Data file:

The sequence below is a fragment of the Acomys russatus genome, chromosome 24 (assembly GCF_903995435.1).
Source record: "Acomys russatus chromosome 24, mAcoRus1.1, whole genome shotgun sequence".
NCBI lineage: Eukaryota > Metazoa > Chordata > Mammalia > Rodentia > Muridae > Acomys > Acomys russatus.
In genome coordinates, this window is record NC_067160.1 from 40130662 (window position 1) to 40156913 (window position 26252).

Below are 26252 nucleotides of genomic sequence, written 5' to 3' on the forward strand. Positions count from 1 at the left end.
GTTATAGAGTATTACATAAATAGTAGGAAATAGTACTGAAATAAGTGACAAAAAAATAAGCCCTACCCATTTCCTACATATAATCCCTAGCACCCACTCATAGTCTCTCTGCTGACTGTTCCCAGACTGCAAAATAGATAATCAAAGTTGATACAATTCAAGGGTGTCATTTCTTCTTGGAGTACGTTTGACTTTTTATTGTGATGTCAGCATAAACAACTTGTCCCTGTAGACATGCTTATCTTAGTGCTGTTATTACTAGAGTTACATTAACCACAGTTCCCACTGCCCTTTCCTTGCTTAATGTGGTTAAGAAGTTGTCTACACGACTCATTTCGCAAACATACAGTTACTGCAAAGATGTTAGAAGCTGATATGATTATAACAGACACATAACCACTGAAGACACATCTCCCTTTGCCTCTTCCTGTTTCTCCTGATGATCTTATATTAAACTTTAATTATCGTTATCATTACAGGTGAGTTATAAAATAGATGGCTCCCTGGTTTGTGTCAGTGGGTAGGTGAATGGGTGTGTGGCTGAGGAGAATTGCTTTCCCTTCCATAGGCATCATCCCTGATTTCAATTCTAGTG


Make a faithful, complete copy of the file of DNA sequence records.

The sequence below is a fragment of the Acomys russatus genome, chromosome 24 (assembly GCF_903995435.1).
Source record: "Acomys russatus chromosome 24, mAcoRus1.1, whole genome shotgun sequence".
NCBI lineage: Eukaryota > Metazoa > Chordata > Mammalia > Rodentia > Muridae > Acomys > Acomys russatus.
In genome coordinates, this window is record NC_067160.1 from 40130662 (window position 1) to 40156913 (window position 26252).

Below are 26252 nucleotides of genomic sequence, written 5' to 3' on the forward strand. Positions count from 1 at the left end.
GTTATAGAGTATTACATAAATAGTAGGAAATAGTACTGAAATAAGTGACAAAAAAATAAGCCCTACCCATTTCCTACATATAATCCCTAGCACCCACTCATAGTCTCTCTGCTGACTGTTCCCAGACTGCAAAATAGATAATCAAAGTTGATACAATTCAAGGGTGTCATTTCTTCTTGGAGTACGTTTGACTTTTTATTGTGATGTCAGCATAAACAACTTGTCCCTGTAGACATGCTTATCTTAGTGCTGTTATTACTAGAGTTACATTAACCACAGTTCCCACTGCCCTTTCCTTGCTTAATGTGGTTAAGAAGTTGTCTACACGACTCATTTCGCAAACATACAGTTACTGCAAAGATGTTAGAAGCTGATATGATTATAACAGACACATAACCACTGAAGACACATCTCCCTTTGCCTCTTCCTGTTTCTCCTGATGATCTTATATTAAACTTTAATTATCGTTATCATTACAGGTGAGTTATAAAATAGATGGCTCCCTGGTTTGTGTCAGTGGGTAGGTGAATGGGTGTGTGGCTGAGGAGAATTGCTTTCCCTTCCATAGGCATCATCCCTGATTTCAATTCTAGTG